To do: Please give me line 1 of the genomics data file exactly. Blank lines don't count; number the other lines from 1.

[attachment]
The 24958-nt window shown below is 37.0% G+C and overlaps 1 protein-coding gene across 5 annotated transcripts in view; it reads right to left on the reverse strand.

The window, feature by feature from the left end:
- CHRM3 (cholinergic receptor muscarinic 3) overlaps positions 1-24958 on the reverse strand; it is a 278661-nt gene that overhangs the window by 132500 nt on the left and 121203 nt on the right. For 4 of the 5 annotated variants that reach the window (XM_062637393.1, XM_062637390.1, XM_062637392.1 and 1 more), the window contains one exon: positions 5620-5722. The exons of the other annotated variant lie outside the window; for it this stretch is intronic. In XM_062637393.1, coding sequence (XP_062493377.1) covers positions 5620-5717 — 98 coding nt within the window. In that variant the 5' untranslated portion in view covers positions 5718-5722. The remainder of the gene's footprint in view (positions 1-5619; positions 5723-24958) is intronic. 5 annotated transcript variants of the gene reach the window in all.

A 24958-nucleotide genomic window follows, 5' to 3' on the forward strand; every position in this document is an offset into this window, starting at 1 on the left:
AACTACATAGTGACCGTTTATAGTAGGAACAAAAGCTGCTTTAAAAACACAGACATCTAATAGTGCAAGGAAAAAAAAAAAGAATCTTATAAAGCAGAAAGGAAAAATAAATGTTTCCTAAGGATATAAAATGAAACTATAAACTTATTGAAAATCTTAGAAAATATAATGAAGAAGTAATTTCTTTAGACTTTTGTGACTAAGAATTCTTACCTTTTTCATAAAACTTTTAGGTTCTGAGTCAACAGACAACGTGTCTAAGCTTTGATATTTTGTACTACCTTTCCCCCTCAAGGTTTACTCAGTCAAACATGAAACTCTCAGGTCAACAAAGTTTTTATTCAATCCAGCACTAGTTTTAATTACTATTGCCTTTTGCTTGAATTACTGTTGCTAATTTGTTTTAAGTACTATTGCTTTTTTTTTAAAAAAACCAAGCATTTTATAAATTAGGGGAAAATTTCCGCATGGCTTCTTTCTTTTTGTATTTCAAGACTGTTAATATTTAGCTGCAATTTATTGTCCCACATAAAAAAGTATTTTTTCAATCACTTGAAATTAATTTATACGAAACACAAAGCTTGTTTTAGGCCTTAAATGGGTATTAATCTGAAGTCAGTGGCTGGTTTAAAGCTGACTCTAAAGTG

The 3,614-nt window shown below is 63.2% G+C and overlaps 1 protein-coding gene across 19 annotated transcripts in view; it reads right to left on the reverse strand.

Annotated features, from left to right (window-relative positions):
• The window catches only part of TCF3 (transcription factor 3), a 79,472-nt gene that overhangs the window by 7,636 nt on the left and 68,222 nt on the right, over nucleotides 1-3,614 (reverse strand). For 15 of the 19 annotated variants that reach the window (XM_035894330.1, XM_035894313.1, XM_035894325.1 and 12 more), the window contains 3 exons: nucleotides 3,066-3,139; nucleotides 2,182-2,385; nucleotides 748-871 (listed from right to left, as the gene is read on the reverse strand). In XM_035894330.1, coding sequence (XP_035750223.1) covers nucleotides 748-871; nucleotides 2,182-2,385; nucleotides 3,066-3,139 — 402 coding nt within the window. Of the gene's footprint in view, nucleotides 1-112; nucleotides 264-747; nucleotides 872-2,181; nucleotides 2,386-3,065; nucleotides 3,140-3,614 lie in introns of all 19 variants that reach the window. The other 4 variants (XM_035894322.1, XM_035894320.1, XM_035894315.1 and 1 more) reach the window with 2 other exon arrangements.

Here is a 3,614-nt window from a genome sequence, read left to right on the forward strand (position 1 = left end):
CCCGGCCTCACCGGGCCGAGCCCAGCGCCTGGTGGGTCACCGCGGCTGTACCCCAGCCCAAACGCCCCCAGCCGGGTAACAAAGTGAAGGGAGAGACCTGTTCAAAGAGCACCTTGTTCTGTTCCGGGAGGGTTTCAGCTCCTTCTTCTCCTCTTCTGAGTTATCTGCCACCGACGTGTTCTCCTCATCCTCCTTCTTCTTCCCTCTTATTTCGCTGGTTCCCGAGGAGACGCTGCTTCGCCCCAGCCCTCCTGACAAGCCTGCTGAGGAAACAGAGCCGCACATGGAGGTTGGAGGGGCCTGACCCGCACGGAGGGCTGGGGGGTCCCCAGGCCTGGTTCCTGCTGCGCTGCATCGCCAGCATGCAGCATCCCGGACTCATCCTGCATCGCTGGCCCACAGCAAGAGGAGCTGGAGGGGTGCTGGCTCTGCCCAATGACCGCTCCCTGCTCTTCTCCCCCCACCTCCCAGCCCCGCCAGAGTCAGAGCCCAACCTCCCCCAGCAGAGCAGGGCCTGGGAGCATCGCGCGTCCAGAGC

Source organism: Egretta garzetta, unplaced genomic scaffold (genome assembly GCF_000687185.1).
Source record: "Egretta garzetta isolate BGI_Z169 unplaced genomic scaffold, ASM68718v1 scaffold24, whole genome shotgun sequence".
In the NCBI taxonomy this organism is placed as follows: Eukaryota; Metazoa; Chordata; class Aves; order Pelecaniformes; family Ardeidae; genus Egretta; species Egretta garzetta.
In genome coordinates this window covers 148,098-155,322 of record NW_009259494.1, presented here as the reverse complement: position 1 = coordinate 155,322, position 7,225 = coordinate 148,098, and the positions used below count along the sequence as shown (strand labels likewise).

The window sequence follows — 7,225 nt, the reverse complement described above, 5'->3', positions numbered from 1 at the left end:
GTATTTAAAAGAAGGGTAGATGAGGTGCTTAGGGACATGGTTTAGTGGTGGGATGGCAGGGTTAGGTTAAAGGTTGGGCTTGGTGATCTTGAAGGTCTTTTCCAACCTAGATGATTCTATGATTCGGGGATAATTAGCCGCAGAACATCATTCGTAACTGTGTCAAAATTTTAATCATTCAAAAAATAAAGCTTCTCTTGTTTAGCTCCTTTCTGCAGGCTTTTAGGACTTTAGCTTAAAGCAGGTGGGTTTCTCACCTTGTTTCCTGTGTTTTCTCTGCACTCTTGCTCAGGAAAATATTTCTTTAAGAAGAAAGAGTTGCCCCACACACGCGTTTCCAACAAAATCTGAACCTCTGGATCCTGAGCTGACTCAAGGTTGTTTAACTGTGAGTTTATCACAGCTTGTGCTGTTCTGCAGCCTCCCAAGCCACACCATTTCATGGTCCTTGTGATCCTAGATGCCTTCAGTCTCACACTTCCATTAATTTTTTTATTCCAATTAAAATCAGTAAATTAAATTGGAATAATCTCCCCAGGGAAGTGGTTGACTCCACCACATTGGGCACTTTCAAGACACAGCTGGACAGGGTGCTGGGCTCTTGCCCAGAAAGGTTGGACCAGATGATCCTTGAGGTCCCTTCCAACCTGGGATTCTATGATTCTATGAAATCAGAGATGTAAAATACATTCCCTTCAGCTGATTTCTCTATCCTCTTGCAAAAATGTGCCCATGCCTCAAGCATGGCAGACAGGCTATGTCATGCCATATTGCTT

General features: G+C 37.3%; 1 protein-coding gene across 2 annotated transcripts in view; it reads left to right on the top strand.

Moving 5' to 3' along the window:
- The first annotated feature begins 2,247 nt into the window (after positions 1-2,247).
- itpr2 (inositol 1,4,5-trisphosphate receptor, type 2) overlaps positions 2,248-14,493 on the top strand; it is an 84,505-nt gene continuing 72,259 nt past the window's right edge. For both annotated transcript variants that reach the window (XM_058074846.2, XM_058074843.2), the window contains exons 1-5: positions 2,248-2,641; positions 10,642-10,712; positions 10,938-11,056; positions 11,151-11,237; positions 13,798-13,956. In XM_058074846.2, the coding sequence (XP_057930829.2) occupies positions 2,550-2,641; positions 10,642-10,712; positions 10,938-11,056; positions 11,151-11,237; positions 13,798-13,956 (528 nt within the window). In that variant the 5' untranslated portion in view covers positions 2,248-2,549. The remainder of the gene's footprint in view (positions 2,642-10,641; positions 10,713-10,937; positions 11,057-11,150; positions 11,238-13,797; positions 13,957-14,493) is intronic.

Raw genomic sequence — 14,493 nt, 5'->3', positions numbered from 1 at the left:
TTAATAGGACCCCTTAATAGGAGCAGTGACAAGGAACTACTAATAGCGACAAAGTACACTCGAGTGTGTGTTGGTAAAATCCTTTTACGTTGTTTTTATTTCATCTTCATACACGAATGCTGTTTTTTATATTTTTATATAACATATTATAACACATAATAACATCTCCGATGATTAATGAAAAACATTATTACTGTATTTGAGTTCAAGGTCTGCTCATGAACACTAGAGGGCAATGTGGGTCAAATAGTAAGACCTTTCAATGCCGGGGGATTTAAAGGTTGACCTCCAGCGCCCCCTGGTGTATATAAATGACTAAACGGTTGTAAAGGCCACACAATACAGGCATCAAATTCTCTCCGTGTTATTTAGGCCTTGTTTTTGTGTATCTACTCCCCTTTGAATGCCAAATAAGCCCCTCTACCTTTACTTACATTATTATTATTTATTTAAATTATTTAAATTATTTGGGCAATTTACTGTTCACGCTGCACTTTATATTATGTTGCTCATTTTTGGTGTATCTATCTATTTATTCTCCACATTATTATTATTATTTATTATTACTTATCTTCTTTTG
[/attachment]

The 24958-nt window shown below is 37.0% G+C and overlaps 1 protein-coding gene across 5 annotated transcripts in view; it reads right to left on the reverse strand.